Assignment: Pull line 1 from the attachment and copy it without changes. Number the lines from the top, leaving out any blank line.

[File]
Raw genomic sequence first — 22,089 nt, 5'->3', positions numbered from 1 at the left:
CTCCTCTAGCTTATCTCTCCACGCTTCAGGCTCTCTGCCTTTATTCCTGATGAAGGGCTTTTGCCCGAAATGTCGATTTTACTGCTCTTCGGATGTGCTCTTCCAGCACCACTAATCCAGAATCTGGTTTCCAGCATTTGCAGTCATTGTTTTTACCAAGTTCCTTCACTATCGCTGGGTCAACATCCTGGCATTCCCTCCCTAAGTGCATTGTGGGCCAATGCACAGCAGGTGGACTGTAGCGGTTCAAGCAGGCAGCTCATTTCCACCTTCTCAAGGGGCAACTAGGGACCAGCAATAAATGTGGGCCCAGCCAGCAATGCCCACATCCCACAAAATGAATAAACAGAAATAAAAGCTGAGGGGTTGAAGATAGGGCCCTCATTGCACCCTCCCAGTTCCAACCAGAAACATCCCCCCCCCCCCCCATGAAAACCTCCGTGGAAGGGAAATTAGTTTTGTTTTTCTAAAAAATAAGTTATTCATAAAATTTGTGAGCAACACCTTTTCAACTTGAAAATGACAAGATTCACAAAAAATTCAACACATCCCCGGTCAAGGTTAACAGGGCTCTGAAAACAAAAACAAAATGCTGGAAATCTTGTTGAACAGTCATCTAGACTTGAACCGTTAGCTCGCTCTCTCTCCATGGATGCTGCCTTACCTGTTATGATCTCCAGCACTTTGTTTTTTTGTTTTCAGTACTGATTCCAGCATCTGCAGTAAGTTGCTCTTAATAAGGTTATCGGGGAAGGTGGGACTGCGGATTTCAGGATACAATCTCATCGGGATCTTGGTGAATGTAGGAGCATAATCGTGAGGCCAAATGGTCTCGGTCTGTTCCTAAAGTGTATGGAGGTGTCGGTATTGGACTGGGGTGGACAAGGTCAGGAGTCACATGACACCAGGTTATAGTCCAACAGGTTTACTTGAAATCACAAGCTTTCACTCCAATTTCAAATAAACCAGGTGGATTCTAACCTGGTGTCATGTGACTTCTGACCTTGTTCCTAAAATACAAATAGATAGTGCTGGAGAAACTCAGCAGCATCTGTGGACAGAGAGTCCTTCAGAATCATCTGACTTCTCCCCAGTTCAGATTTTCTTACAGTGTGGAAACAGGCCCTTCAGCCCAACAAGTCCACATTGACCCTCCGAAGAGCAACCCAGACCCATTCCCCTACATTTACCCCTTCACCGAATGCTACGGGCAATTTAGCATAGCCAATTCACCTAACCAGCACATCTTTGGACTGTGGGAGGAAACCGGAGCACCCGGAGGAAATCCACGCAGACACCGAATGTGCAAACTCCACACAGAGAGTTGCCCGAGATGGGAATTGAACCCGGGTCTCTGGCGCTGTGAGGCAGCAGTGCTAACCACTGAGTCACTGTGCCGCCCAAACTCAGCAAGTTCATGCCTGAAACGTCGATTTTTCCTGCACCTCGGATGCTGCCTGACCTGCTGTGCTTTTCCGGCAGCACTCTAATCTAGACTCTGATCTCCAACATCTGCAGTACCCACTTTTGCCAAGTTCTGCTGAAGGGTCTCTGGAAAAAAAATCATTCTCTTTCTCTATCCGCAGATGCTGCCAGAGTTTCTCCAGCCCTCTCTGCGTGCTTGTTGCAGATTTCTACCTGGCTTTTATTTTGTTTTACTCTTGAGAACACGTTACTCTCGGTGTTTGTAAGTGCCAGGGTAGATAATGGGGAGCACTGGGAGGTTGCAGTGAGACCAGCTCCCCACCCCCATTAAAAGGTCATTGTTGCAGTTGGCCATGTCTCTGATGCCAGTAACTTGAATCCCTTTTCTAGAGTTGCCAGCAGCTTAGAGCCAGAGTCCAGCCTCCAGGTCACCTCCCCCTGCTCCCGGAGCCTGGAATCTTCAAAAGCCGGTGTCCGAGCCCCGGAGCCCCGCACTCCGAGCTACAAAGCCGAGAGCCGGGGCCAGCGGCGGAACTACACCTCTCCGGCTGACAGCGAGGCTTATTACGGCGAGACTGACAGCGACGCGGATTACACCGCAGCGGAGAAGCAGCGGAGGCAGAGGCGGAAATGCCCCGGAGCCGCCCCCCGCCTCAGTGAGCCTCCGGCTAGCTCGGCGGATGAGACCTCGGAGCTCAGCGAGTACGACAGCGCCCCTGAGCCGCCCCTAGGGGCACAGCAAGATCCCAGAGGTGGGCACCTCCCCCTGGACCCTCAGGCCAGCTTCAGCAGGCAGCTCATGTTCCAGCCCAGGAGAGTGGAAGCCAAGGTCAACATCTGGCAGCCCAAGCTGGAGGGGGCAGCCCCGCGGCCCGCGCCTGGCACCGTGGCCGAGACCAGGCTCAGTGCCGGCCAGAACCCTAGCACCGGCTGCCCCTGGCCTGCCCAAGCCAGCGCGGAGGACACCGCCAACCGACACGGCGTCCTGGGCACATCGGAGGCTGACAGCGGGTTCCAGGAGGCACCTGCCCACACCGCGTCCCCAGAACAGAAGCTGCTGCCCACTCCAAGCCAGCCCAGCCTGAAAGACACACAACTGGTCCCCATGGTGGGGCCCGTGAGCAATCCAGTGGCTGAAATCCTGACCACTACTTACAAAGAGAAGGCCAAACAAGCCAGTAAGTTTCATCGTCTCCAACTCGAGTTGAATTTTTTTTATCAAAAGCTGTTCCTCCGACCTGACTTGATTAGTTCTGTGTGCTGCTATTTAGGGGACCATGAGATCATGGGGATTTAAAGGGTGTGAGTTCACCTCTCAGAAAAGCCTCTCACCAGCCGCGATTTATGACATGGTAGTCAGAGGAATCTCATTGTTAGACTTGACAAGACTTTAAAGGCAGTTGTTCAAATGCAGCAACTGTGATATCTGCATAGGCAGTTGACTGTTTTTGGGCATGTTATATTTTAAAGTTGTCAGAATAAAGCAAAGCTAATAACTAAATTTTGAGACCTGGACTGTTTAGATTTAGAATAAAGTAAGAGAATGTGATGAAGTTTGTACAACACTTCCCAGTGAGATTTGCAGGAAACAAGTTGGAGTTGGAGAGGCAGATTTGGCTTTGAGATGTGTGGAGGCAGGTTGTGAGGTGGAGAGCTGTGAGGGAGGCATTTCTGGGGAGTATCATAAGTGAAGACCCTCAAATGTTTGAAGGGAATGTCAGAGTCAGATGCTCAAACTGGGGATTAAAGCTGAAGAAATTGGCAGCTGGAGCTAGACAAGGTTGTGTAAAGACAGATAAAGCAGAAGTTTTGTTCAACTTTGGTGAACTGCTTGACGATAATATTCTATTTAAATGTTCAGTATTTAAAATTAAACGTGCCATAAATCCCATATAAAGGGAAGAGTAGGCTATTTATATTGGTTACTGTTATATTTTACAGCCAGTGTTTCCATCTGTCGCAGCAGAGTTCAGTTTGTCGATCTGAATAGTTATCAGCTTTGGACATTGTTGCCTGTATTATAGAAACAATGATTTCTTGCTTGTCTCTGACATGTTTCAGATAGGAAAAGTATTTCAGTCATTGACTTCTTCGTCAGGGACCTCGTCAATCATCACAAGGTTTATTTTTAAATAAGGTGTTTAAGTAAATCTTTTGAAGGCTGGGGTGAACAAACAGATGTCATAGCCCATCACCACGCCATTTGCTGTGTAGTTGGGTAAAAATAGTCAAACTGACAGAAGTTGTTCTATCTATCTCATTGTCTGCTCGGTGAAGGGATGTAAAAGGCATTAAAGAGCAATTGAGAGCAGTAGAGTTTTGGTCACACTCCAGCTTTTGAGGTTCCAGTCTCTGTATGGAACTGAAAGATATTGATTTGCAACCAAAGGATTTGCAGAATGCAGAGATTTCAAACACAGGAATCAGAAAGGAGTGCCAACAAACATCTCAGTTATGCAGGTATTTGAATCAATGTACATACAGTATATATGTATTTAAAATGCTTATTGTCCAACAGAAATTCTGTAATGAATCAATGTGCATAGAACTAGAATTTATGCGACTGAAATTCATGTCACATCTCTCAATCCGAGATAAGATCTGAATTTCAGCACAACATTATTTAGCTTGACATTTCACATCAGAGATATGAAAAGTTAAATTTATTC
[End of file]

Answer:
Raw genomic sequence first — 22,089 nt, 5'->3', positions numbered from 1 at the left: